LAS VEGAS — Toyota announced today that it is following Tesla’s lead and opening up more than 5,600 fuel cell and related patents to the rest of the automotive industry for royalty-free use.
The automaker will open up access to 5,680 fuel cell-related patents held globally, including critical technologies developed for the new Toyota Mirai.
The list includes approximately 1,970 patents related to fuel cell stacks, 290 associated with high-pressure hydrogen tanks, 3,350 related to fuel cell system software control, and 70 patents related to hydrogen production and supply, Toyota says.
“At Toyota, we believe that when good ideas are shared, great things can happen,” Toyota VP Bob Carter said in a statement.
“The first generation hydrogen fuel cell vehicles, launched between 2015 and 2020, will be critical, requiring a concerted effort and unconventional collaboration between automakers, government regulators, academia, and energy providers,” Carter said.
“By eliminating traditional corporate boundaries, we can speed the development of new technologies and move into the future of mobility more quickly, effectively, and economically,” he explained.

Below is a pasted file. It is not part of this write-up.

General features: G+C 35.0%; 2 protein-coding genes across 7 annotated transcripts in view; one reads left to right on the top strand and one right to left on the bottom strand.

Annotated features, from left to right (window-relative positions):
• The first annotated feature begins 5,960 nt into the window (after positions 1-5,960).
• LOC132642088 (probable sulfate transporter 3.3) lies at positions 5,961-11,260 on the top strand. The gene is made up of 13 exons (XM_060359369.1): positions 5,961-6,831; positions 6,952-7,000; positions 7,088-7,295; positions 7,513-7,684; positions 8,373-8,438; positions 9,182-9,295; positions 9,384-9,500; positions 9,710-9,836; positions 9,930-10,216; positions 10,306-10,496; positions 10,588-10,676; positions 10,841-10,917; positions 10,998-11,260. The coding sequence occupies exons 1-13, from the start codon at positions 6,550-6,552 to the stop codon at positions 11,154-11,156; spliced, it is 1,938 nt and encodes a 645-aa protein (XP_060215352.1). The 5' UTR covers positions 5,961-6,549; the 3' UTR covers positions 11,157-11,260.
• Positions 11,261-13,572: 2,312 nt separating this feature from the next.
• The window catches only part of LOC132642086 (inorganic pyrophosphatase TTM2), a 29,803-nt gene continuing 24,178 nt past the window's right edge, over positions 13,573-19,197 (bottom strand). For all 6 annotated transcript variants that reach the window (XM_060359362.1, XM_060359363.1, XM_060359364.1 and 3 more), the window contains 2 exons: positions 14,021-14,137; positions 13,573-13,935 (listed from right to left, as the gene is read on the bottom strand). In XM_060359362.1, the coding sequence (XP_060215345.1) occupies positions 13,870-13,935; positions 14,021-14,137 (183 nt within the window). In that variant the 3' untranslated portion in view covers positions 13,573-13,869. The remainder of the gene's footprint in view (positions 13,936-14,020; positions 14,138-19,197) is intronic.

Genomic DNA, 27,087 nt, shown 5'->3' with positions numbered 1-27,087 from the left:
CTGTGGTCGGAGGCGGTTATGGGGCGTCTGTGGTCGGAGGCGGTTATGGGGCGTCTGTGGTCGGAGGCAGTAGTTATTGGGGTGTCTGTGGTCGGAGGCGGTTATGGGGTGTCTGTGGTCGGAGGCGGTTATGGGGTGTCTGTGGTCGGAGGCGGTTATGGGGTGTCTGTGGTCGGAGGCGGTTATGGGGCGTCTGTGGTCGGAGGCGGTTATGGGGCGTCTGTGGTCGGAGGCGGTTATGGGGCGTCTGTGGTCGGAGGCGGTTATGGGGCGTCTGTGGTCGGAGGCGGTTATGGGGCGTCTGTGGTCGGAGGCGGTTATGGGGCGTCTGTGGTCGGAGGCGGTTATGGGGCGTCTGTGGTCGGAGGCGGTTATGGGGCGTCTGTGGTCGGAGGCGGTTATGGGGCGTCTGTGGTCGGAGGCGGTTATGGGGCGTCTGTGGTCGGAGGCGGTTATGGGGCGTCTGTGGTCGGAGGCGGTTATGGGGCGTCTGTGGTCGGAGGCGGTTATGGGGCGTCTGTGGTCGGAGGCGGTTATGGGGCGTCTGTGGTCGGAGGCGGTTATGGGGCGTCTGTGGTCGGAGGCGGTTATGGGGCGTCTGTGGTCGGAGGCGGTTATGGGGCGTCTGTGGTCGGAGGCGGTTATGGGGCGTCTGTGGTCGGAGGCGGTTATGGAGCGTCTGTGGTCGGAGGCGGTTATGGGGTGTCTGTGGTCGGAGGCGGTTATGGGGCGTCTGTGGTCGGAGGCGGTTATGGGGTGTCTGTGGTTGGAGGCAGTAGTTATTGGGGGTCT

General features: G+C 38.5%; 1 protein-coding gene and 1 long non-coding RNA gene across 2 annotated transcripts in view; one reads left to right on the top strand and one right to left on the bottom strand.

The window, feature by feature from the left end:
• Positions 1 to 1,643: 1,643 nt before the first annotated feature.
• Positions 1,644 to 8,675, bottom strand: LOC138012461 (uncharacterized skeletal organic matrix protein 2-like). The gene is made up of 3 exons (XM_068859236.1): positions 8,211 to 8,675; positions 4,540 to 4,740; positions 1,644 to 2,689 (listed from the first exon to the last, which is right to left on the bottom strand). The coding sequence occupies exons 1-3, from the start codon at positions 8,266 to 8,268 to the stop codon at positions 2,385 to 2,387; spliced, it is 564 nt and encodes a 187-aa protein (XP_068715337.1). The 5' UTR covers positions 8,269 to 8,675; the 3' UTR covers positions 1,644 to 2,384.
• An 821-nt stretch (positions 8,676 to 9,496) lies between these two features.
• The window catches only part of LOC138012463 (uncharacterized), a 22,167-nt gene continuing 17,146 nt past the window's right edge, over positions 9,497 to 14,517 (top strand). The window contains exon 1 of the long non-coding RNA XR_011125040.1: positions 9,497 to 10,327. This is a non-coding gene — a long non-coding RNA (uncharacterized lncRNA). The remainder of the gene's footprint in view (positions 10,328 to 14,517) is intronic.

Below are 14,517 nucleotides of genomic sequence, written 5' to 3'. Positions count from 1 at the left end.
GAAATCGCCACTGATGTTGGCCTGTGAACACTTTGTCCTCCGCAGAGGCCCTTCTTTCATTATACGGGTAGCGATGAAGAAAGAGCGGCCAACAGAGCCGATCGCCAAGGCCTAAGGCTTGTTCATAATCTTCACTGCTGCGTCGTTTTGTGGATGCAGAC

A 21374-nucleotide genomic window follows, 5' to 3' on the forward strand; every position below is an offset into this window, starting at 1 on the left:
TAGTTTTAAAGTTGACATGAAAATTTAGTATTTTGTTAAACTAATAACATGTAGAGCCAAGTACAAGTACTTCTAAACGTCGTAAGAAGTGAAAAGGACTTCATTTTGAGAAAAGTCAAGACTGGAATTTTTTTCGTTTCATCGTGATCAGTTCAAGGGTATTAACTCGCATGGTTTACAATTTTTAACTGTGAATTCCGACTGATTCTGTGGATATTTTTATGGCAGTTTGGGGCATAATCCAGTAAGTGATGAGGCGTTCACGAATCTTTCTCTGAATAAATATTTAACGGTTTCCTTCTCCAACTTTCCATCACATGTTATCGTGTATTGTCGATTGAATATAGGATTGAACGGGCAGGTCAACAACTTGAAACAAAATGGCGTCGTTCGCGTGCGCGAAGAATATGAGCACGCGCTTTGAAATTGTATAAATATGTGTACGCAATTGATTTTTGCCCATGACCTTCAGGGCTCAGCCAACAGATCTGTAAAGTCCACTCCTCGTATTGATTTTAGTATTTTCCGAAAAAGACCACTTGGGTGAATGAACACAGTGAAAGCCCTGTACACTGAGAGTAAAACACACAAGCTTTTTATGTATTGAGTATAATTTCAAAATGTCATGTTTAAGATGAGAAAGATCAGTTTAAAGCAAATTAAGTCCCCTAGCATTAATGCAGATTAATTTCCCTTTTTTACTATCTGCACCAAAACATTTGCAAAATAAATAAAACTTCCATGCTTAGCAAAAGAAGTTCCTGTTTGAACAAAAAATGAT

Today’s announcement represents the first time that Toyota has made its patents available free of charge.
The hydrogen fuel cell patents will be made available to automakers who want to produce and sell fuel cell vehicles, as well as to fuel cell parts suppliers and energy companies who want to establish and operate fueling stations through the initial market introduction period, anticipated to last until 2020.
Toyota says patents related to fuel cell vehicles will be available for royalty-free licenses until the end of 2020. Patents for hydrogen production and supply will remain open for an unlimited duration.
As part of the licensing agreements, Toyota will request, but will not require, that other companies share their fuel cell-related patents with Toyota for similar royalty-free use.
A Japanese multinational automaker headquartered in Toyota, Aichi, Japan. In 2010, Toyota employed 300,734 people worldwide, and was the third-largest automobile manufacturer in 2011 by production behind General Motors and Volkswagen G… read more »
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